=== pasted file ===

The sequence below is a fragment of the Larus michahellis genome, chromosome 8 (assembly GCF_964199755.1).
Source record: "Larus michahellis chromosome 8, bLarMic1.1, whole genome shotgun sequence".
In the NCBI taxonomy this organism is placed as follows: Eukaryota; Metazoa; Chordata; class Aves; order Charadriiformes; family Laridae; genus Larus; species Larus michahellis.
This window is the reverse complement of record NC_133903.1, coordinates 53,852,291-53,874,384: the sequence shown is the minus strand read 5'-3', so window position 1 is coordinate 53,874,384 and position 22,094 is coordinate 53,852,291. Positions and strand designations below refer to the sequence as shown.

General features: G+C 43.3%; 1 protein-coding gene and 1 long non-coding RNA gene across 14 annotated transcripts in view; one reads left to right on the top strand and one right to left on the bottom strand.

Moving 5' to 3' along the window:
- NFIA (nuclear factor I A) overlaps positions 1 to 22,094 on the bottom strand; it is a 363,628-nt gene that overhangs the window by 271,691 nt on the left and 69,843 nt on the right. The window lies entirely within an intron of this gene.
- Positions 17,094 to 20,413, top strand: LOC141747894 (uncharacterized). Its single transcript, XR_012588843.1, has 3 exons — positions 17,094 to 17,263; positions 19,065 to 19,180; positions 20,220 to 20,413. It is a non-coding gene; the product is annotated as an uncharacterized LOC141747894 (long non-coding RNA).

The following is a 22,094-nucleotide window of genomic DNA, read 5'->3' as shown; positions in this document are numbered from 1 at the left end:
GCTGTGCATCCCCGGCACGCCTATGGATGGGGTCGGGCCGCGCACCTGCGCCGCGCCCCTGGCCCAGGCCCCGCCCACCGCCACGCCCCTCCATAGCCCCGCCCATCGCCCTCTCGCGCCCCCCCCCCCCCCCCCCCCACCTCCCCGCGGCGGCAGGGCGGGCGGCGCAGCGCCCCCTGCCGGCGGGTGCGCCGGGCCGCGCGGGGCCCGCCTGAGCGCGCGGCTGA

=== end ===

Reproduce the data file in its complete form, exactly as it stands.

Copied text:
The sequence below is a fragment of the Larus michahellis genome, chromosome 8 (assembly GCF_964199755.1).
Source record: "Larus michahellis chromosome 8, bLarMic1.1, whole genome shotgun sequence".
In the NCBI taxonomy this organism is placed as follows: Eukaryota; Metazoa; Chordata; class Aves; order Charadriiformes; family Laridae; genus Larus; species Larus michahellis.
This window is the reverse complement of record NC_133903.1, coordinates 53,852,291-53,874,384: the sequence shown is the minus strand read 5'-3', so window position 1 is coordinate 53,874,384 and position 22,094 is coordinate 53,852,291. Positions and strand designations below refer to the sequence as shown.

General features: G+C 43.3%; 1 protein-coding gene and 1 long non-coding RNA gene across 14 annotated transcripts in view; one reads left to right on the top strand and one right to left on the bottom strand.

Moving 5' to 3' along the window:
- NFIA (nuclear factor I A) overlaps positions 1 to 22,094 on the bottom strand; it is a 363,628-nt gene that overhangs the window by 271,691 nt on the left and 69,843 nt on the right. The window lies entirely within an intron of this gene.
- Positions 17,094 to 20,413, top strand: LOC141747894 (uncharacterized). Its single transcript, XR_012588843.1, has 3 exons — positions 17,094 to 17,263; positions 19,065 to 19,180; positions 20,220 to 20,413. It is a non-coding gene; the product is annotated as an uncharacterized LOC141747894 (long non-coding RNA).

The following is a 22,094-nucleotide window of genomic DNA, read 5'->3' as shown; positions in this document are numbered from 1 at the left end:
GCTGTGCATCCCCGGCACGCCTATGGATGGGGTCGGGCCGCGCACCTGCGCCGCGCCCCTGGCCCAGGCCCCGCCCACCGCCACGCCCCTCCATAGCCCCGCCCATCGCCCTCTCGCGCCCCCCCCCCCCCCCCCCCCACCTCCCCGCGGCGGCAGGGCGGGCGGCGCAGCGCCCCCTGCCGGCGGGTGCGCCGGGCCGCGCGGGGCCCGCCTGAGCGCGCGGCTGA